Prime Numbers:

We all know a prime number is any number greater than one that is divisible only by itself and one. It starts with 2 then 3, 5, 7, 11, 13, 17, 19, 23, 29, 31 and so on. There is no known pattern to the distribution of these numbers other than the prime distribution. Nobody has yet devised a prime prediction algorithm.

Primes are the building blocks of all other numbers. Every number can be uniquely decomposed in to prime numbers in a unique way. For example 2012 is equal to 2 times 2 times 503.

2 and 503 are prime numbers. This notion works with every number. 1 is not a prime number. It’s not a prime because you lose the uniqueness. For example, we can attach as many one as we like in this calculation and not impact the result (1 * 1 * 1 * 1 * 1 * 2 * 2 * 503).

What’s the biggest prime number? 2 and a half thousand years ago, Euclid proved there is no maximum prime. There is an infinite number of primes. But the biggest **known** prime, the one which is over 17 million digits, is two to the power of fifty seven million, eight hundred and eighty five thousand, one hundred and sixty one - minus 1 (2^{57885161}-1).

This is a special number called a Mersenne Prime, named after a 16^{th} Century Monk who was a theologian, philosopher, music theorist and mathematicion, though many disagree about his fame as a mathematician. He wrote a complete list of Mersenne Primes but he’d missed some numbers that were prime and added some that weren’t prime and he thought it was a finite list – which most people disagree with now. The hunt for the largest ever primes tends to concentrate on Mersenne Primes.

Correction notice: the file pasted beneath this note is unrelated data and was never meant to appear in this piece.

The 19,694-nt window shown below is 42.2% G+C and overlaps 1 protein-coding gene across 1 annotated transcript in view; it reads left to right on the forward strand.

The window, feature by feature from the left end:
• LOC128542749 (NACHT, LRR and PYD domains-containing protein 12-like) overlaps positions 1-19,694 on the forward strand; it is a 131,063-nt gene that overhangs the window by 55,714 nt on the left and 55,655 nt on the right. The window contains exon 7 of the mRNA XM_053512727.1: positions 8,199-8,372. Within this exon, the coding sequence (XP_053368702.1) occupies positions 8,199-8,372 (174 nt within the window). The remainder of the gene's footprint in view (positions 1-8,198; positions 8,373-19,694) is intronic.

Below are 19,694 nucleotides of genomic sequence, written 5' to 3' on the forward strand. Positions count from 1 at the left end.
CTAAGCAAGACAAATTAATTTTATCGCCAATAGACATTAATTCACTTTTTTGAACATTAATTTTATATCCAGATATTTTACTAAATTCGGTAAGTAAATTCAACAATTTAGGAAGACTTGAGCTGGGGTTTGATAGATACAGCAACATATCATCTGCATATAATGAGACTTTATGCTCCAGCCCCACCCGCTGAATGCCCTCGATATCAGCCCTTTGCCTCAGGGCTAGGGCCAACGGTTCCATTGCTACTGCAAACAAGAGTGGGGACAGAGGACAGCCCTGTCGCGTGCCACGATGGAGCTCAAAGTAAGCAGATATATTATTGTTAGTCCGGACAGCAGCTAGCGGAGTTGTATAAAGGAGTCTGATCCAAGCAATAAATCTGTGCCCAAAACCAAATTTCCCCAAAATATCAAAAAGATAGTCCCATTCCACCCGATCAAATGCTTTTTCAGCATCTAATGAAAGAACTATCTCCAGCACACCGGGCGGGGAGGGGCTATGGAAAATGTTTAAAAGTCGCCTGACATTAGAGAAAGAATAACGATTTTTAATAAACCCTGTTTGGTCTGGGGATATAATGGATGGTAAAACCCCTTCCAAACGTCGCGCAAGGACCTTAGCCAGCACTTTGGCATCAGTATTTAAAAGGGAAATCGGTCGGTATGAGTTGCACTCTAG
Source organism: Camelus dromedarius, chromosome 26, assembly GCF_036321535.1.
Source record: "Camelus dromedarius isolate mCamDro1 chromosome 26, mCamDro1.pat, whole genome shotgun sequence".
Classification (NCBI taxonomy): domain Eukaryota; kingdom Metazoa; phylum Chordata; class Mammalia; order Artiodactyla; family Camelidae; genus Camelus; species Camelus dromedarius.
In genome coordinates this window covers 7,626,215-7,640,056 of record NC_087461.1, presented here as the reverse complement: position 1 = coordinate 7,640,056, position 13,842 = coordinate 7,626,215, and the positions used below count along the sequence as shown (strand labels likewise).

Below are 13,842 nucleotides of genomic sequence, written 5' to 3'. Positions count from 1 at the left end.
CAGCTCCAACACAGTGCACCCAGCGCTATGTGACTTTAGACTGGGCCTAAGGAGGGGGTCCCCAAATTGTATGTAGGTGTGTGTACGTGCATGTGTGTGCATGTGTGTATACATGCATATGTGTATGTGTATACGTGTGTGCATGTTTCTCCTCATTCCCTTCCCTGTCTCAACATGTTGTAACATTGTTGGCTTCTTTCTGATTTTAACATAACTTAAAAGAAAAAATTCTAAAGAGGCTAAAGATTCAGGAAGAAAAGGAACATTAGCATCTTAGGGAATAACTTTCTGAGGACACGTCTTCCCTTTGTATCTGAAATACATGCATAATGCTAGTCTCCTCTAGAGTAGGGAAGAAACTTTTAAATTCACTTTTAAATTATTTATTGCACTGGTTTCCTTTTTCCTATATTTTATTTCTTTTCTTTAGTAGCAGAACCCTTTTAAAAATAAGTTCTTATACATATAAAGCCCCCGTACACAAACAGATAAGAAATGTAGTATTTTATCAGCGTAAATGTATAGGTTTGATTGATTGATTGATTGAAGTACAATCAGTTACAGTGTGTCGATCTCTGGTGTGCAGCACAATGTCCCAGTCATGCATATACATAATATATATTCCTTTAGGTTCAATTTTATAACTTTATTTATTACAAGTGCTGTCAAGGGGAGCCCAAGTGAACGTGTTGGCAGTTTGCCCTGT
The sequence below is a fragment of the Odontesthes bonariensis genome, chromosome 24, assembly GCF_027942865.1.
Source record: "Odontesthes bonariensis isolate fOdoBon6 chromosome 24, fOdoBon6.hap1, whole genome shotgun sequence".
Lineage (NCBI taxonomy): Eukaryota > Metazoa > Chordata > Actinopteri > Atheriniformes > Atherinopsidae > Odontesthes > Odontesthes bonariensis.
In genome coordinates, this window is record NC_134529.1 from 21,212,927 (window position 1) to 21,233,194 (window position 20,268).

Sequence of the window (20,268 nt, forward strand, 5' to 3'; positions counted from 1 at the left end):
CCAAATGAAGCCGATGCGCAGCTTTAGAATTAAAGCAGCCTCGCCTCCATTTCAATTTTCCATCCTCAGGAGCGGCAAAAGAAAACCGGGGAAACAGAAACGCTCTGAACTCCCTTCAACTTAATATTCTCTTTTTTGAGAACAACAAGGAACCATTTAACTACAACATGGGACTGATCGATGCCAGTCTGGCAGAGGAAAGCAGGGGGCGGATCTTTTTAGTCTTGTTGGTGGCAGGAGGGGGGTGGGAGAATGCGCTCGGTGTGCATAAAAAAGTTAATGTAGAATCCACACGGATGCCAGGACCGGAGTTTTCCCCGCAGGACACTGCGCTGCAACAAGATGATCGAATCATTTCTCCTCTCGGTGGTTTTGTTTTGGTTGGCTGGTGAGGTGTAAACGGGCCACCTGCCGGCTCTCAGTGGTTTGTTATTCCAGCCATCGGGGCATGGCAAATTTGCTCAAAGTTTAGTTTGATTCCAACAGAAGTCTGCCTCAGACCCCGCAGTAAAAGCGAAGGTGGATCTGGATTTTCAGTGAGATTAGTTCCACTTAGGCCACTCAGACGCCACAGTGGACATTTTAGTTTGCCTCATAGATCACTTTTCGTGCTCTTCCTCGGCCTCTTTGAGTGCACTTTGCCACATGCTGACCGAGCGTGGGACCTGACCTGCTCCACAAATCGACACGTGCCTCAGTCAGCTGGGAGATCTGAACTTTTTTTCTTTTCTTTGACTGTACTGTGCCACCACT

In the 17^{th} century Fermat, famous for his last theorem also tried to create a prime prediction formula. He said you take a number, n and you take 2 to the power of n and raise 2 to the power of that and add 1 (Fn=2^2^{n} + 1).

2 to the power 1 is 2, 2 to the power 2 is 4, add one and you get 5 – which is prime.

2 to the power 2 is 4, 2 to the power 4 is 16, add one and you get 17 – which is prime.

2 to the power 3 is 8, 2 to the power 8 is 256, add one and you get 257 – which is prime.

2 to the power 4 is 16, 2 to the power 16 is 65,536, add one and you get 65,537 – which is prime

Remember this was the 17^{th} Century – so checking if the **next** one is prime will make your eyes water:

2 to the power 5 is 32, 2 to the power 32 is 4 billion, 294 million, 967 thousand, 2 hundred and 96 (4294967296), add one and you get 4 billion, 294 million, 967 thousand, 2 hundred and 9**7** – is that prime or not? Fermat couldn’t answer that question in the 17^{th} century.

But about a hundred years later, Euler came along and said “4 billion, 294 million, 967 thousand, 2 hundred and 97 is equal to 641 multiplied by 6 million, seven hundred thousand, 4 hundred and seventeen. So it’s not prime.

After that, the numbers get very big very quickly. Computers have since proven that rather a lot of the subsequent Fermat numbers are also not prime. Just because the first few seem to indicate a pattern it doesn’t provide a proof.